That is a far more complicated task than listening to a known voice and excluding that known individual as the source of a voice on a recording. There are only two possible sources of the terrified shriek that ends with the shot and it’s not difficult to exclude the armed defendant who admitted firing the fatal shot as the source of that scream.

Manthei added that the State was not responsible for the recent news reports that the defense had an expert who identified GZ as the source of the scream.

And some PJs mentioned hearing that in the news before reporting for jury service.

However, as it turned out, the defense could find no expert to testify to that opinion and the reports were false.

If I were Judge Nelson, I would rule that the State’s experts may testify and express their opinions. The defendant’s objections go to the weight of the evidence, not its admissibility.

Judge Nelson will issue her ruling after court reconvenes at 9 am tomorrow.

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Zimmerman Frye Hearing Resumed: Rebuttal

June 20, 2013

Thursday, June 20, 2013

Good afternoon:

We have a jury, an all female jury.

B-29
B-76
B-37
B-51
E-6
E-40

The four alternates:

E-54
B-72
E-13
E-28

Two males and two females.

Here’s a link to fauxmccoy’s chart.

Next up is the prosecution’s rebuttal case in the Frye hearing.

They will be presenting one witness, Tom Owen.

Here’s the link to the livestream coverage.

http://www.nbcnews.com/video/nbcnews.com/52117880/


Zimmerman: Day 8 Liveblogging Jury Selection Completed

June 19, 2013

Wednesday, June 19, 2013

Good afternoon:

We have completed liveblogging the 8th day of jury selection.

Bernie de la Rionda spent the day teaching and indoctrinating the panel of 40 prospective jurors (PJs) with the legal foundation of the case that he will present to them in opening statement. Judging by their reaction, he succeeded in building rapport and trust.

The defense has a big mountain to climb tomorrow.

Bernie used a mixture of one-at-a-time voir dire as to the entire group and then switched to what we used to call the Donahue Method after the former TV host, Phil Donahue.

We would never have been allowed to conduct a classroom style multiple-hour education of the panel regarding legal principles as Bernie did.

Judges instruct on the law, not lawyers.

Voir dire means to question.

During his initial questioning of the panel, he asked each individual juror how long they had lived in Seminole County and Florida, their marital status and children, and what they liked to do with their spare time.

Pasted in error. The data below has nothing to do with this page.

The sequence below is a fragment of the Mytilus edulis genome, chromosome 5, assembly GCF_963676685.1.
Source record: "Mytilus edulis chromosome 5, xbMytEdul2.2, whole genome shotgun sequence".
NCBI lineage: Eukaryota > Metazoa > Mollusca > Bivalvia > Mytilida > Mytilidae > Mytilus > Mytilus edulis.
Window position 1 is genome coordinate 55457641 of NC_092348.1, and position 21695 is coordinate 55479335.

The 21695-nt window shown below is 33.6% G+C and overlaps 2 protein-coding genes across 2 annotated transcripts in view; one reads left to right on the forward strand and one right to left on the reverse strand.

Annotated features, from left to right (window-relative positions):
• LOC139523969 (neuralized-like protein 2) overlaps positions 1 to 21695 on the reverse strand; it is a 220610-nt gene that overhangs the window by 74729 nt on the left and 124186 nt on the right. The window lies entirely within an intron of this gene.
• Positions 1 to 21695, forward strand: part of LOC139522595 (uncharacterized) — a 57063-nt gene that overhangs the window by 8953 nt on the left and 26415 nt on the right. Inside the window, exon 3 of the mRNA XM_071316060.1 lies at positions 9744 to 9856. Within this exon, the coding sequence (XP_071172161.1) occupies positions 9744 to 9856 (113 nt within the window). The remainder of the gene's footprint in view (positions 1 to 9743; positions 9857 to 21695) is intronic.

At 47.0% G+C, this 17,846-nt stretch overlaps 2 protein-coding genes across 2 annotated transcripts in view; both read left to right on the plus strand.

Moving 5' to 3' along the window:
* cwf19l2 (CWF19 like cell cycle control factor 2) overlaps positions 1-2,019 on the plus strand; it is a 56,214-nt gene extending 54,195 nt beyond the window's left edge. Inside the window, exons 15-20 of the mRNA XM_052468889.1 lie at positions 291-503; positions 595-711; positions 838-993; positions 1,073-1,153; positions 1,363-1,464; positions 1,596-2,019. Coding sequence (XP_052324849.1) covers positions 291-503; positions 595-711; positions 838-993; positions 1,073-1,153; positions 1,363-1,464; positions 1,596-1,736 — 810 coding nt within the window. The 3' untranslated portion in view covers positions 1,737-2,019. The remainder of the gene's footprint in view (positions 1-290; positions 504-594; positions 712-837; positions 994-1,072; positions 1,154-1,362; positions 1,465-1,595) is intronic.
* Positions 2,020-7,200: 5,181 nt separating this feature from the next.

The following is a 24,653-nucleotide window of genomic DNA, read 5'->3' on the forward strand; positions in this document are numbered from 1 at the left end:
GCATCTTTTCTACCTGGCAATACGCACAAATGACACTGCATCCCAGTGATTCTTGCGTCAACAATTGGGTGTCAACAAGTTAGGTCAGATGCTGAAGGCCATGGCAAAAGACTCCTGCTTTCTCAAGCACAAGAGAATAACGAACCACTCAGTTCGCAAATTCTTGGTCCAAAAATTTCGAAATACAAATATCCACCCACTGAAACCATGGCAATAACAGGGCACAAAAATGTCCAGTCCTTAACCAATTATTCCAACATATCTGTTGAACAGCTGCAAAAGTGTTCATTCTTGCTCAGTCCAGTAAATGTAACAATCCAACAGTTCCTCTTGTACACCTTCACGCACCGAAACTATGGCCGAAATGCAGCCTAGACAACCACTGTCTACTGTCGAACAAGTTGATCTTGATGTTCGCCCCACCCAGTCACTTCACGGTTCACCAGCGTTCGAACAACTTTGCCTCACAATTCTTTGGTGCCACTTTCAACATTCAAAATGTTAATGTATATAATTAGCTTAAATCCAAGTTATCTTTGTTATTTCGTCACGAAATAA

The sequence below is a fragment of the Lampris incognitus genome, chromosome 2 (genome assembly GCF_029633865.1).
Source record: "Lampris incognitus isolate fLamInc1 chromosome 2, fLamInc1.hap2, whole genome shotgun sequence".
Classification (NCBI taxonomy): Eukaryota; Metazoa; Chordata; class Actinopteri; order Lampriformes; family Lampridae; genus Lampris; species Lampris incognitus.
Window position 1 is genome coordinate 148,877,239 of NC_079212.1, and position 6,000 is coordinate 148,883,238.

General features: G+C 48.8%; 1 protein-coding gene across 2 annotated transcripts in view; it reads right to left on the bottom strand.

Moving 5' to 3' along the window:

Then he used the Donahue Method to question the panel of 40 as a group on the following subjects:

1. Knowledge of the defendant, lawyers, court personnel and witnesses to be called;

2. Familiarity with TV programs about forensics, cops and the law;

3. Difference between direct and circumstantial evidence;

4. Whether anyone was arrested and prosecuted for a crime;

5. Victims of crime, particularly violent crime;

6. Experience with Neighborhood Watch programs;

7. Whether anyone believes they have the right to take the law into their own hands;

8. Whether anyone believes any person by reason of wealth, education, employment, gender, race, ethnicity, religion, age, language or dress should be treated differently under the law;

9. Whether anyone has been a witness before or served on a jury;

10. Member of law enforcement or knows someone who is;

11. Whether anyone has medical experience or knowledge;

12. Owns a gun, has a license to carry concealed, NRA membership;

13. Whether people who own guns have a responsibility to learn how to use them;

14. Whether anyone is a fitness freak or trained fighter or been in a fight;

15. Whether anyone has special knowledge or training in cell phones, phonetics, linguistics, or DNA testing; and

16. Whether anyone would not be able to look at gruesome photographs for their evidentiary value.

No one was excused today although I believe 2 PJs should be excluded for financial and familial hardship, especially since the trial is expected to last 2-4 weeks and the jury will be sequestered. Both are Hispanic.

B-29 is a married mother with 8 children at home. The oldest is 22. She works as a CNA. She is juror #2 in the box and would be replaced by B-51, a retired white female from Oviedo with a dog and 20-year-old cat. Knows a good deal about the case, but said “I’m not rigid in my thinking.” She moved to Florida from Atlanta and was the Director of a call center for 1,200 employees.